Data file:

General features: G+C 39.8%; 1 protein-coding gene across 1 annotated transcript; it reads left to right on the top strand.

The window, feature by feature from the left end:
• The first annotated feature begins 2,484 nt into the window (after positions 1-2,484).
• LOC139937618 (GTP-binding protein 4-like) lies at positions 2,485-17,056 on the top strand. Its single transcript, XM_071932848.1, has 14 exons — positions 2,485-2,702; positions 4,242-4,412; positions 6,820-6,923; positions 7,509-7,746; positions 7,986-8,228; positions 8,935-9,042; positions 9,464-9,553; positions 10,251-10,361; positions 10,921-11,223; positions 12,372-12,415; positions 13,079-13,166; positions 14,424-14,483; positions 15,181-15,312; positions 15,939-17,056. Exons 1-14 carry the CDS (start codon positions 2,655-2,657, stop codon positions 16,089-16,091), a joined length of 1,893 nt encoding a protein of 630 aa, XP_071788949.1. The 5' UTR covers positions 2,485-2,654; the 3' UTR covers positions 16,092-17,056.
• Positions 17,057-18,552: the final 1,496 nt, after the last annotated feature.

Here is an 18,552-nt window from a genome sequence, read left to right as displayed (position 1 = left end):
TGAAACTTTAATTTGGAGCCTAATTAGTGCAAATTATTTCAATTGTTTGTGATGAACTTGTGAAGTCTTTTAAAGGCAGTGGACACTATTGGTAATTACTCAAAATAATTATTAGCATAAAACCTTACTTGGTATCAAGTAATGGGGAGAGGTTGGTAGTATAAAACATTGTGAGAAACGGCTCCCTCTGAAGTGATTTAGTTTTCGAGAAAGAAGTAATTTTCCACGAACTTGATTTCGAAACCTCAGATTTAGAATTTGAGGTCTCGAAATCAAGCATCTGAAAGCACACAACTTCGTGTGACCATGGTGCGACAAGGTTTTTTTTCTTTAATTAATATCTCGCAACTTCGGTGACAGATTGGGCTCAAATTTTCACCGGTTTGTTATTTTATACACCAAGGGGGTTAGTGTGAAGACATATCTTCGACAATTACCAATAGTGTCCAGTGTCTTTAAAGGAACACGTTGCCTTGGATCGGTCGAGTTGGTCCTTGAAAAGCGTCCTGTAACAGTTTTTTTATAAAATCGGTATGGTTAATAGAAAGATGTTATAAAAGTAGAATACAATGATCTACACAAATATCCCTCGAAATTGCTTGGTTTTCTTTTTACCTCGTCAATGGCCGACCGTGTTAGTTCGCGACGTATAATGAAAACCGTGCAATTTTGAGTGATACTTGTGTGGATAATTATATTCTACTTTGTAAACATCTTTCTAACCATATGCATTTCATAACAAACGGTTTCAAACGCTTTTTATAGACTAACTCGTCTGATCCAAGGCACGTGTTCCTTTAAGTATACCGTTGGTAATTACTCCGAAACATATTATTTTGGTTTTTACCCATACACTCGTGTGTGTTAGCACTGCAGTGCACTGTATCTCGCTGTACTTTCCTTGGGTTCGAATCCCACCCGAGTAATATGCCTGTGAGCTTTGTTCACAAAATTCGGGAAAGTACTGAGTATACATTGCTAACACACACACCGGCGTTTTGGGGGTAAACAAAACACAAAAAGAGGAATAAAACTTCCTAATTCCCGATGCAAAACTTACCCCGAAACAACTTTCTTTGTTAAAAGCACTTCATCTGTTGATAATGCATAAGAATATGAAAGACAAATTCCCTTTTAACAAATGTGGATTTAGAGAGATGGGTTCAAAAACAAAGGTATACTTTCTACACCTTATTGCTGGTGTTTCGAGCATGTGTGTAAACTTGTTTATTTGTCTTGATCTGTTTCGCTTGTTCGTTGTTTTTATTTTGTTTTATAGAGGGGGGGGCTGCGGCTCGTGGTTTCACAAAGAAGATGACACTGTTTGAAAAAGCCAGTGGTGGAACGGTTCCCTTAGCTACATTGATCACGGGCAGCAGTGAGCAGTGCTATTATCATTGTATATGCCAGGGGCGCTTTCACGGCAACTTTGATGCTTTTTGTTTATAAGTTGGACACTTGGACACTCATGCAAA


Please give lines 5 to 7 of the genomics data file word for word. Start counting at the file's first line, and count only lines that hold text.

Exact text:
• Positions 17,057-18,552: the final 1,496 nt, after the last annotated feature.

Here is an 18,552-nt window from a genome sequence, read left to right as displayed (position 1 = left end):
TGAAACTTTAATTTGGAGCCTAATTAGTGCAAATTATTTCAATTGTTTGTGATGAACTTGTGAAGTCTTTTAAAGGCAGTGGACACTATTGGTAATTACTCAAAATAATTATTAGCATAAAACCTTACTTGGTATCAAGTAATGGGGAGAGGTTGGTAGTATAAAACATTGTGAGAAACGGCTCCCTCTGAAGTGATTTAGTTTTCGAGAAAGAAGTAATTTTCCACGAACTTGATTTCGAAACCTCAGATTTAGAATTTGAGGTCTCGAAATCAAGCATCTGAAAGCACACAACTTCGTGTGACCATGGTGCGACAAGGTTTTTTTTCTTTAATTAATATCTCGCAACTTCGGTGACAGATTGGGCTCAAATTTTCACCGGTTTGTTATTTTATACACCAAGGGGGTTAGTGTGAAGACATATCTTCGACAATTACCAATAGTGTCCAGTGTCTTTAAAGGAACACGTTGCCTTGGATCGGTCGAGTTGGTCCTTGAAAAGCGTCCTGTAACAGTTTTTTTATAAAATCGGTATGGTTAATAGAAAGATGTTATAAAAGTAGAATACAATGATCTACACAAATATCCCTCGAAATTGCTTGGTTTTCTTTTTACCTCGTCAATGGCCGACCGTGTTAGTTCGCGACGTATAATGAAAACCGTGCAATTTTGAGTGATACTTGTGTGGATAATTATATTCTACTTTGTAAACATCTTTCTAACCATATGCATTTCATAACAAACGGTTTCAAACGCTTTTTATAGACTAACTCGTCTGATCCAAGGCACGTGTTCCTTTAAGTATACCGTTGGTAATTACTCCGAAACATATTATTTTGGTTTTTACCCATACACTCGTGTGTGTTAGCACTGCAGTGCACTGTATCTCGCTGTACTTTCCTTGGGTTCGAATCCCACCCGAGTAATATGCCTGTGAGCTTTGTTCACAAAATTCGGGAAAGTACTGAGTATACATTGCTAACACACACACCGGCGTTTTGGGGGTAAACAAAACACAAAAAGAGGAATAAAACTTCCTAATTCCCGATGCAAAACTTACCCCGAAACAACTTTCTTTGTTAAAAGCACTTCATCTGTTGATAATGCATAAGAATATGAAAGACAAATTCCCTTTTAACAAATGTGGATTTAGAGAGATGGGTTCAAAAACAAAGGTATACTTTCTACACCTTATTGCTGGTGTTTCGAGCATGTGTGTAAACTTGTTTATTTGTCTTGATCTGTTTCGCTTGTTCGTTGTTTTTATTTTGTTTTATAGAGGGGGGGGCTGCGGCTCGTGGTTTCACAAAGAAGATGACACTGTTTGAAAAAGCCAGTGGTGGAACGGTTCCCTTAGCTACATTGATCACGGGCAGCAGTGAGCAGTGCTATTATCATTGTATATGCCAGGGGCGCTTTCACGGCAACTTTGATGCTTTTTGTTTATAAGTTGGACACTTGGACACTCATGCAAA